HUG2 offers off-grid energy upgrades to landlords and homeowners

Phase two of the Home Upgrade Grant (HUG2) is a UK Government-funded scheme for properties in England that are not connected to the gas grid. £630 million has been allocated to Local Authorities to provide energy efficient upgrades and low carbon heating to eligible households between April 2023 and March 2025.

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Aimed at tackling fuel poverty

The HUG2 scheme is targeted at both owner-occupiers and landlords with tenants who struggle to pay their heating bills and keep their homes warm in winter. It is part of the UK Government’s Sustainable Warmth strategy which seeks to ensure vulnerable people are not left behind in the transition to net zero.

To be eligible for grant funding, a household must have a low income, a property EPC rating between D and G, and not be connected to the gas grid.

Homeowners on a low income will not have to pay anything towards the cost of the upgrades. However, for private rented properties the landlord must contribute at least a third of the total cost of the upgrades, and social landlords must pay at least half of the total cost.

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A range of upgrades can be funded

An assessment is carried out for each property to identify which measures will be most effective, but some of the upgrades that can be paid for by HUG2 include:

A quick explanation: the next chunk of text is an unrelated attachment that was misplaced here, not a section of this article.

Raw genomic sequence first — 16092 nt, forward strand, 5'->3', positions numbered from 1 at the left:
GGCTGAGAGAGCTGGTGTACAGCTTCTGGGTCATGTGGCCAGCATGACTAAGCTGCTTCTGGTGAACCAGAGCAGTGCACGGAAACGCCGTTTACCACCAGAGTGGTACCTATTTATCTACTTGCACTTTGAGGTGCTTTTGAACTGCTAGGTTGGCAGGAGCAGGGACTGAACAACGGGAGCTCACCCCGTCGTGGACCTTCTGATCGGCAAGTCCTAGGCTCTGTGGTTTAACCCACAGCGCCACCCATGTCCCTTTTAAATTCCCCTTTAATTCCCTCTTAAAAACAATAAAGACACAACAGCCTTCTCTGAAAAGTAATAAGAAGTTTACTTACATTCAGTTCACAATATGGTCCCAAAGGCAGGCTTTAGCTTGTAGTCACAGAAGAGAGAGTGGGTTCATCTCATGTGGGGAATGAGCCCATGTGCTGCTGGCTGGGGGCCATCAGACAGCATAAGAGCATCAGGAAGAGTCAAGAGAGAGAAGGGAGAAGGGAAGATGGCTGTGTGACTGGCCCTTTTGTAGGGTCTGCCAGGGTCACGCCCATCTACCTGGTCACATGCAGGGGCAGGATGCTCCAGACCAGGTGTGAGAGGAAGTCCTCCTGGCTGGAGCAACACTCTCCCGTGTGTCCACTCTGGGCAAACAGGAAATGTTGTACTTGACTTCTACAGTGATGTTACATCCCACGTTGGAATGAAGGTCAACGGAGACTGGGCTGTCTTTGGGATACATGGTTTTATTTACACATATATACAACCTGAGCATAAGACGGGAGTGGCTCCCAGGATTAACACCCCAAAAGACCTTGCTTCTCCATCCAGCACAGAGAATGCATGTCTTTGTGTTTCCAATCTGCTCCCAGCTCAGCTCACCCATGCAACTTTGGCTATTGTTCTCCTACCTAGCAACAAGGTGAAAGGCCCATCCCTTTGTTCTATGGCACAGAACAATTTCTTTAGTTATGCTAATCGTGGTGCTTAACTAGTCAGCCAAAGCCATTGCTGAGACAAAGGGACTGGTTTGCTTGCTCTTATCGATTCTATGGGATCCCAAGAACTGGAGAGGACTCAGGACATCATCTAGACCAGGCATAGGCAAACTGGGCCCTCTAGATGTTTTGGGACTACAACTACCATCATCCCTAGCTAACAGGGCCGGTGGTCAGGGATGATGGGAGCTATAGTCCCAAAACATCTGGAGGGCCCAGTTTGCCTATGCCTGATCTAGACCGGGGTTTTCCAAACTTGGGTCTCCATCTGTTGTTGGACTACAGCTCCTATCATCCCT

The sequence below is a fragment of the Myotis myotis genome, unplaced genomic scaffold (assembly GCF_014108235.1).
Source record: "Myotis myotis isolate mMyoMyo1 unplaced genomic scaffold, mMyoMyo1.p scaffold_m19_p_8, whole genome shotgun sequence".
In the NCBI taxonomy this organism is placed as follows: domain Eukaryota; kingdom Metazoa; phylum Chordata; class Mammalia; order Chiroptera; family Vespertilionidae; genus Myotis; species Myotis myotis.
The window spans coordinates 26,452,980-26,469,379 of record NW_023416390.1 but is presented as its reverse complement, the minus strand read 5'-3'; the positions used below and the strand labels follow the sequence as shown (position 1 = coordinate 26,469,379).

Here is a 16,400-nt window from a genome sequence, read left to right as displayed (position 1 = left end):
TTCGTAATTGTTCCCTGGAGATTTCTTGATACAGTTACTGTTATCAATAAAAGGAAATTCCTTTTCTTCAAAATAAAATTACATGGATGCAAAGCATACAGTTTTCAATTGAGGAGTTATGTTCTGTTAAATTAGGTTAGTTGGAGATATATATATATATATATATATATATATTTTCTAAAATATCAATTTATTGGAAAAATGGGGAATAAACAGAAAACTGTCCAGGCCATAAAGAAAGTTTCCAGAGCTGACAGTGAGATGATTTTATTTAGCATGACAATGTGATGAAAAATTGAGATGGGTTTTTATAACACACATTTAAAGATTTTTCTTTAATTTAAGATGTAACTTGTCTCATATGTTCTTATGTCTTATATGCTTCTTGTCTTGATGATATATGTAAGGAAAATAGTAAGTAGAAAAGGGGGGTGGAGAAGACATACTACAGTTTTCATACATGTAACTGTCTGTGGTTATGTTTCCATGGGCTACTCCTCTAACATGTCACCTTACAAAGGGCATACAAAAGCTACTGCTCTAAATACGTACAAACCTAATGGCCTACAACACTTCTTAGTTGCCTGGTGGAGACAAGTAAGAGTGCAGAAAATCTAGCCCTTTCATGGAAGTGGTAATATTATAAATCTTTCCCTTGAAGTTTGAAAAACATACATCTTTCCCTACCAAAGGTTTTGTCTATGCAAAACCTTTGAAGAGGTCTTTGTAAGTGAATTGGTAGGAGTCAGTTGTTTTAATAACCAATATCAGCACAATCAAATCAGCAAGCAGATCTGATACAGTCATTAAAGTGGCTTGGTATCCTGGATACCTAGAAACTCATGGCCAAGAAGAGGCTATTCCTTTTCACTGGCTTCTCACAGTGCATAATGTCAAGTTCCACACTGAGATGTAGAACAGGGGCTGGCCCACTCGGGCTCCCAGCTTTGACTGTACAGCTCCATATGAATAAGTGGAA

• Insulation and ventilation
  • Low carbon heating systems, like air source heat pumps
  • Efficient heating controls
  • Energy-efficient hot water systems
  • Solar PV panels
  • Solar hot water
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How to access funding for energy improvements

The HUG scheme is administered by Local Authorities, so landlords, tenants and homeowners in England should get in touch with their local council for information about the scheme in their area. 

Property owners in England and Wales can apply to the Boiler Upgrade Scheme for a grant to cover part of the cost of replacing fossil fuel heating systems with a heat pump or biomass boiler.

Welsh householders who own or privately rent their homes could be eligible for Nest funded home energy efficiency improvements. Recipients must get a means-tested benefit or be living with specific health conditions, as well as living in the most energy inefficient properties.

For Northern Ireland, NI Energy Advice administers the Affordable Warmth Scheme  which is aimed at reducing the effects of fuel poverty and energy inefficiency for lower income households.

Home Energy Scotland offers several funding options and has provided a funding finder tool to help identify the right scheme for a particular applicant. 

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